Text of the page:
Wheat's eroding premium vs corn may entice U.S. livestock producers
By Michael Hirtzer
CHICAGO Feb 26 (Reuters) - The rejection of a French wheat cargo and subsequent cancellation of tenders by Egypt, the world's biggest wheat buyer, helped send U.S. prices to five-year lows and could prompt livestock producers to use cheap wheat as animal feed.
Comparatively more stable corn prices pushed the closely tracked wheat-corn spread <0#1W-C:> to the lowest level since 2013. New lows could be forthcoming as wheat's premium to corn often hits seasonal lows during the summer wheat harvest.
Chicago Board of Trade wheat was down 5 cents at $4.40-1/4 per bushel at midday on Friday. CBOT corn futures were down 2-1/2 cents at $3.54, leaving wheat's premium at only 86 cents. That is down from a premium of $1.50 in November 2015.
The current price disparity makes wheat, which generally has higher protein content than corn, more attractive as a feed.
"Wheat will certainly be something we look at," said Allan Sents, owner of McPherson County Feeders, a 13,000-head cattle feedlot in central Kansas. Sents uses mostly corn, last feeding wheat in 2013 from June to September.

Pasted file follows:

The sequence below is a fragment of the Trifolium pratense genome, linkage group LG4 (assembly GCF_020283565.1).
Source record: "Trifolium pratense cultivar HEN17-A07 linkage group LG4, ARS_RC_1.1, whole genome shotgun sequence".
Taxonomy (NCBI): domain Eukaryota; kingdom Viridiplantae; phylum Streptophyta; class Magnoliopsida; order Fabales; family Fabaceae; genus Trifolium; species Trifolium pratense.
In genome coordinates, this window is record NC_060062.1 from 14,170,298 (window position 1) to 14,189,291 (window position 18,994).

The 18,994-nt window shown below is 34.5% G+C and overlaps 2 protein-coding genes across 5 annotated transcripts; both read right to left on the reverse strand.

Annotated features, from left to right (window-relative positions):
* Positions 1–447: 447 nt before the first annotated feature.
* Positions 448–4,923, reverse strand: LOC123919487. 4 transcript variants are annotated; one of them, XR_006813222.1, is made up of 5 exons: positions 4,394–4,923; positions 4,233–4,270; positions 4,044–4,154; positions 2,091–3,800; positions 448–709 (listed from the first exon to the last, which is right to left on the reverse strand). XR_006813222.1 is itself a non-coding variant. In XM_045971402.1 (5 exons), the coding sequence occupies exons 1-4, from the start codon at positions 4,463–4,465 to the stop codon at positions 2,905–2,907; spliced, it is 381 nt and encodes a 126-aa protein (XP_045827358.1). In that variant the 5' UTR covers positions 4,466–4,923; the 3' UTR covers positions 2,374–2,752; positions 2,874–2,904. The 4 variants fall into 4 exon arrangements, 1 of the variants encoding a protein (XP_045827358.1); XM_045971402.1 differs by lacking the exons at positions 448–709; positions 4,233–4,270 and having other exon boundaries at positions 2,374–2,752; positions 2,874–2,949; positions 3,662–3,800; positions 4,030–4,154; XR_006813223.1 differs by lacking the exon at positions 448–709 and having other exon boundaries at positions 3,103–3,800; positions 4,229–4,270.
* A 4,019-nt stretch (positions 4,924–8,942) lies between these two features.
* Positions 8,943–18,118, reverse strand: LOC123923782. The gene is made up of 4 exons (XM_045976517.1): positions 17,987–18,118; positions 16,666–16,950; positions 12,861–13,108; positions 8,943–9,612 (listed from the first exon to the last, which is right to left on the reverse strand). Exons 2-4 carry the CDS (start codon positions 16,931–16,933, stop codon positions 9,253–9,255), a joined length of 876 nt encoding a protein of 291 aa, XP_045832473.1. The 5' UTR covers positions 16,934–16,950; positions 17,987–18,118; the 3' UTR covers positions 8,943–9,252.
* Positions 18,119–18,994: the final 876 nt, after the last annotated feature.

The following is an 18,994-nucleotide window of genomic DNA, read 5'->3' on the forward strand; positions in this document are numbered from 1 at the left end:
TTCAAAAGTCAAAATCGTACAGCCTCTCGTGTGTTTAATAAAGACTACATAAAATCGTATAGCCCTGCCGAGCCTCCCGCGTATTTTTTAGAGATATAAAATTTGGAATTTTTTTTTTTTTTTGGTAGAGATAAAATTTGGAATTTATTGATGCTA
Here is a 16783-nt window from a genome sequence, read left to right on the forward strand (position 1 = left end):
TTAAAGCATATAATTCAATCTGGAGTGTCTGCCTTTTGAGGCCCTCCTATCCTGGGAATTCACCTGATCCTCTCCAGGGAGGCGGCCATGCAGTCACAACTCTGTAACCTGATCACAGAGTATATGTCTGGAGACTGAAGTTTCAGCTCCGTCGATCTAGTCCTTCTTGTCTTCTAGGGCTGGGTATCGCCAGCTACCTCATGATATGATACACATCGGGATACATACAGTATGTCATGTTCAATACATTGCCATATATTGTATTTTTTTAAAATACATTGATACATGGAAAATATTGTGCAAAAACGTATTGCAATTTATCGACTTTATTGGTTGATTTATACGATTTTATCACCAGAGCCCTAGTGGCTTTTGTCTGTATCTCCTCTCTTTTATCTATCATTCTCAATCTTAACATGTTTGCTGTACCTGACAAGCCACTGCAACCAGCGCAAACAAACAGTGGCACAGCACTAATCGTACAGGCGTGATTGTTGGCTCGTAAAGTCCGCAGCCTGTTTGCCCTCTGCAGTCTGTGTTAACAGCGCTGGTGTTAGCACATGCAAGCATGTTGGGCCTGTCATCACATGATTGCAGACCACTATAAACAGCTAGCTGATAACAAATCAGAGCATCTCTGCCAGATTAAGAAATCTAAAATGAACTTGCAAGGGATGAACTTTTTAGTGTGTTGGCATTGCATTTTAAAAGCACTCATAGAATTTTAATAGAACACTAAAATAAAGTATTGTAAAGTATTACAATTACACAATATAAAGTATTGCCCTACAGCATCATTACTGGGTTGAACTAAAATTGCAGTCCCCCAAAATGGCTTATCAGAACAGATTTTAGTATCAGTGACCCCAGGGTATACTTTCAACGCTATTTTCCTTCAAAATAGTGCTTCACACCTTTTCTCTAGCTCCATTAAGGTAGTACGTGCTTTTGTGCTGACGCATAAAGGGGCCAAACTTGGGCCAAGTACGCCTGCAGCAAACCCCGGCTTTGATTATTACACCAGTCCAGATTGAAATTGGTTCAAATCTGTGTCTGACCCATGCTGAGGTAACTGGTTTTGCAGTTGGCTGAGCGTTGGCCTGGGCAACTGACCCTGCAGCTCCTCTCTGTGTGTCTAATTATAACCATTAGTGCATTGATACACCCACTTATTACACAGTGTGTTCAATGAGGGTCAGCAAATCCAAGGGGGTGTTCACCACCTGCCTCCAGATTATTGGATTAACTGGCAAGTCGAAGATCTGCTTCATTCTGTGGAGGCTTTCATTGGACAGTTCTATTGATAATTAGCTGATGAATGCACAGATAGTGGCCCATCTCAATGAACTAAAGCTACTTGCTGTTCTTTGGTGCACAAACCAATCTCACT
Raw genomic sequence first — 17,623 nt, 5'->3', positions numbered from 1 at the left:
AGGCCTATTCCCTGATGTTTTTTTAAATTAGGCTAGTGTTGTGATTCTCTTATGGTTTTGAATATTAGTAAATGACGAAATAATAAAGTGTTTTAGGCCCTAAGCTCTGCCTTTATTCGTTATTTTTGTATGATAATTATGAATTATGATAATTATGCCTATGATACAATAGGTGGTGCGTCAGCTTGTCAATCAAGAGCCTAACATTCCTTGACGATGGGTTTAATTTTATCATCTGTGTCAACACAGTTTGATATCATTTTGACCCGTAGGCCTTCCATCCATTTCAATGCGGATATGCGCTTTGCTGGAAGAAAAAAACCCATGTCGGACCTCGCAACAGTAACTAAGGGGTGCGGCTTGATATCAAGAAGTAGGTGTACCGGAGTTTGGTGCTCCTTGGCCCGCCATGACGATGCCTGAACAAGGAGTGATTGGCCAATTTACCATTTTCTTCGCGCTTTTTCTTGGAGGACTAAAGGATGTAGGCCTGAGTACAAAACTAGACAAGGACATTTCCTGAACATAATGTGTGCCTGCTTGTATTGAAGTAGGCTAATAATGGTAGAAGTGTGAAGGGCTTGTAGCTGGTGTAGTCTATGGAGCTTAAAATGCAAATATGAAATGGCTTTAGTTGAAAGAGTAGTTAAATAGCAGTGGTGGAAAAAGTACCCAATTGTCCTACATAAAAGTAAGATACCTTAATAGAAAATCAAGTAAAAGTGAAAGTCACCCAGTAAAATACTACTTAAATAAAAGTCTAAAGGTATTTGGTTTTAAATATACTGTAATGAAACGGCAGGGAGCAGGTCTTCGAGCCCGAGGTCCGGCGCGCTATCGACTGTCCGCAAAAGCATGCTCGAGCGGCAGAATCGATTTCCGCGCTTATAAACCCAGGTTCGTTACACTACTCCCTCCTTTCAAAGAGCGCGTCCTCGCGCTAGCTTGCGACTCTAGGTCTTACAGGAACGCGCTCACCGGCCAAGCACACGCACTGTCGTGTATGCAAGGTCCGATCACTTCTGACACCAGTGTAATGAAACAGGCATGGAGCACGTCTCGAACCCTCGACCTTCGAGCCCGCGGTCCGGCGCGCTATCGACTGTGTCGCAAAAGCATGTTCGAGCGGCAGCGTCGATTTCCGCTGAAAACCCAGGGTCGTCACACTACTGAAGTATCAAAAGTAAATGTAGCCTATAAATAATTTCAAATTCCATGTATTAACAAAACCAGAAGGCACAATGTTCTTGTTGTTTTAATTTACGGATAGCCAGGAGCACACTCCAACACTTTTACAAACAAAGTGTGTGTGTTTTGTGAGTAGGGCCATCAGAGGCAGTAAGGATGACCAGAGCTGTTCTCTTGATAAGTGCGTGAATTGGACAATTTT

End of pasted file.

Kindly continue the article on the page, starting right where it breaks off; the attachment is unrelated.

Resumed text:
"At harvest time, we can take advantage of local (wheat) basis," Sents said of the potential for cheap wheat in Kansas, the top growing state.
World wheat supplies are forecast by the U.S. Department of Agriculture to swell to a record 238.87 million tonnes this year. USDA's forecast for domestic feed wheat and residual use is 150 million bushels, up from 122 million bushels last year. The agency could boost its feed wheat use forecast based in part on aberrations in the wheat-corn spread, a USDA economist said.
There are already signs some global buyers are seeking to take advantage. Thailand sought 256,000 tonnes of feed wheat in a tender this week, in what would be one of the largest volumes in years, before prices declined further and the country passed on offers.
"Southeast Asian buyers are looking for value here," a trader and risk manager for a U.S. meat producer said of the feed wheat tender.
Cattle feedlots in general will only switch their feed formulations if they can secure enough supplies for months. Hog producers in the Southeastern United States were expected to feed two cargoes of Argentine feed wheat, the latter of which was scheduled to arrive in Wilmington, North Carolina, in the coming days. (Editing by Matthew Lewis)
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